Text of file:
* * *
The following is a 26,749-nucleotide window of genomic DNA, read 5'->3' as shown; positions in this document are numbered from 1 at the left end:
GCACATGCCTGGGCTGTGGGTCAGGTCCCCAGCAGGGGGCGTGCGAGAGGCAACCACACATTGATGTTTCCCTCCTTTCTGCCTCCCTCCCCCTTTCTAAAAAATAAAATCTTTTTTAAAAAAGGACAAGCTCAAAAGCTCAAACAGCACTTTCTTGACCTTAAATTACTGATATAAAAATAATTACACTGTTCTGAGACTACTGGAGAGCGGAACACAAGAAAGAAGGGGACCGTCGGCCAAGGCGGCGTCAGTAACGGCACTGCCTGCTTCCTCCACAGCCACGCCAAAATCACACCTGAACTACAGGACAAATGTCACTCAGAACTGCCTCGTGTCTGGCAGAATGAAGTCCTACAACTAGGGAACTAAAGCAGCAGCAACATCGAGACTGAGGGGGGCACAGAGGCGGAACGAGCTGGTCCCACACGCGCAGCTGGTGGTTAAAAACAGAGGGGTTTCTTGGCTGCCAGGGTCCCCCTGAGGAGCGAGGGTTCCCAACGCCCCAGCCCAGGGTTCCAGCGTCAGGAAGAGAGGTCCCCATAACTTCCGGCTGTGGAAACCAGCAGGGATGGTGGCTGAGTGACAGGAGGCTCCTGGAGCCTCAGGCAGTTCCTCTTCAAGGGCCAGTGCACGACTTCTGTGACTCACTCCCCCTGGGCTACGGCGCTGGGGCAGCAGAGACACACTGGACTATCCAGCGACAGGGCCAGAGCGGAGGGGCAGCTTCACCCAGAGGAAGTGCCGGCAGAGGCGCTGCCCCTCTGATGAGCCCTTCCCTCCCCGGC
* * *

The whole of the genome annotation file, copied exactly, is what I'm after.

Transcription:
The following is a 26,749-nucleotide window of genomic DNA, read 5'->3' as shown; positions in this document are numbered from 1 at the left end:
GCACATGCCTGGGCTGTGGGTCAGGTCCCCAGCAGGGGGCGTGCGAGAGGCAACCACACATTGATGTTTCCCTCCTTTCTGCCTCCCTCCCCCTTTCTAAAAAATAAAATCTTTTTTAAAAAAGGACAAGCTCAAAAGCTCAAACAGCACTTTCTTGACCTTAAATTACTGATATAAAAATAATTACACTGTTCTGAGACTACTGGAGAGCGGAACACAAGAAAGAAGGGGACCGTCGGCCAAGGCGGCGTCAGTAACGGCACTGCCTGCTTCCTCCACAGCCACGCCAAAATCACACCTGAACTACAGGACAAATGTCACTCAGAACTGCCTCGTGTCTGGCAGAATGAAGTCCTACAACTAGGGAACTAAAGCAGCAGCAACATCGAGACTGAGGGGGGCACAGAGGCGGAACGAGCTGGTCCCACACGCGCAGCTGGTGGTTAAAAACAGAGGGGTTTCTTGGCTGCCAGGGTCCCCCTGAGGAGCGAGGGTTCCCAACGCCCCAGCCCAGGGTTCCAGCGTCAGGAAGAGAGGTCCCCATAACTTCCGGCTGTGGAAACCAGCAGGGATGGTGGCTGAGTGACAGGAGGCTCCTGGAGCCTCAGGCAGTTCCTCTTCAAGGGCCAGTGCACGACTTCTGTGACTCACTCCCCCTGGGCTACGGCGCTGGGGCAGCAGAGACACACTGGACTATCCAGCGACAGGGCCAGAGCGGAGGGGCAGCTTCACCCAGAGGAAGTGCCGGCAGAGGCGCTGCCCCTCTGATGAGCCCTTCCCTCCCCGGC